Road Trip through Utah, Part 2

This is the second part of the story of my Utah Road Trip. Part one is available, here:

Having spent the previous day roaming around both inside the park, and its environs, day two was devoted to exploring the shuttle stops that I missed the first day. Each stop is the home to several trailheads. The trails vary from overnight to a couple of miles, and a few are suitable to children, while others require technical skills.

The first ‘European” settlers in the area were farmers. Just looking at the terrain puts me in awe of the hardships that they overcame.

One of the most impressive views, for me — from a shuttle stop, without hiking — is the Court of the Patriarchs, below.

Left to right: Abraham Peak, Isaac Peak, Mount Moroni, Jacob Peak (nearly hidden, to the far right. I don’t know the name of the large white peak in the background.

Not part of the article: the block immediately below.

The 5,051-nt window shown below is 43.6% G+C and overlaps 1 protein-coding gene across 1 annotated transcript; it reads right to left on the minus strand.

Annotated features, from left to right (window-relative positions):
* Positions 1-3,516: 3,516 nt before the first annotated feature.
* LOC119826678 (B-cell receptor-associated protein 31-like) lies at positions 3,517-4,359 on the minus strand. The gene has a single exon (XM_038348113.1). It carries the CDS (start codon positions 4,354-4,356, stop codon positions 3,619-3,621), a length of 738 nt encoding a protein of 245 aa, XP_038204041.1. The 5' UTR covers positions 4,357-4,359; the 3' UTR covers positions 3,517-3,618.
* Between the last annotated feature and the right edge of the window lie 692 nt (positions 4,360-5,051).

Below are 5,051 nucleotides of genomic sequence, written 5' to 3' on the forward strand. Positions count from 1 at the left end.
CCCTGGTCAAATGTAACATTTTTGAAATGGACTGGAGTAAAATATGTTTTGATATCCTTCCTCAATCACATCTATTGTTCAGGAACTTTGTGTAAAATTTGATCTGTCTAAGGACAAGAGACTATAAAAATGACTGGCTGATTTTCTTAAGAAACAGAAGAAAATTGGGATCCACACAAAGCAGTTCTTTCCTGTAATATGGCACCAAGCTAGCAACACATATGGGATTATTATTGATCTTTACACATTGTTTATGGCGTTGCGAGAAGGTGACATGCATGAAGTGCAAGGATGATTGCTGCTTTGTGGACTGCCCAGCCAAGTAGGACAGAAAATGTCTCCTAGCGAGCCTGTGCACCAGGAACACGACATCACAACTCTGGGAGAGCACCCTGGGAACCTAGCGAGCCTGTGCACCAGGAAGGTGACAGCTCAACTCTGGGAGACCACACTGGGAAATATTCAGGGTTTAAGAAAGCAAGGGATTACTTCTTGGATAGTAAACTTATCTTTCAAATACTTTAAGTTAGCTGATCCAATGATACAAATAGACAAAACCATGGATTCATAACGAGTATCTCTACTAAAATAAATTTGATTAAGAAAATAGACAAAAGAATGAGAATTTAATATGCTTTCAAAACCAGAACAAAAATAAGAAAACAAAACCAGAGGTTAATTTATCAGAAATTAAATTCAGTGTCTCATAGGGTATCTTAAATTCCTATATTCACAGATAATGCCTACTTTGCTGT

The following are random shots. All were made with a Nikon D7000, handheld. In most cases, the lens was a 24-120mm, f3.5-5.6. It’s a somewhat maligned lens, usually my people who are using it for the wrong purpose. For this type of photography (backpacking or hiking, where you need a variety of focal lengths, and can’t always zoom with your feet, and where the relatively slow and variable shutter speeds are not a problem, it is the perfect lens (for me). Post processing in LR4 — and since these images are for me, and not a client, they may seem a little over-saturated, to some viewers — and that’s okay, because that was my choice. At the end are some B&W images, a few from outside the park.

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Shane Thompson Great photos Paul. I absolutely love Zions and the entire Colorado Plateau. I really am quite lucky to live close enough to shoot there from time to time. This part of the country was made for super-saturated colors. Back in the day I loved shooting here with Kodak E100vs and Fuji Velvia 120 rollfilm in my RB67. I would underexpose a half to a full stop and use a polarizer and would end up with some really vibrant reds and dark blue skies. If you have never seen the book “Plateau Light” by David Muench it is really worth checking out, some amazing photos of this area.

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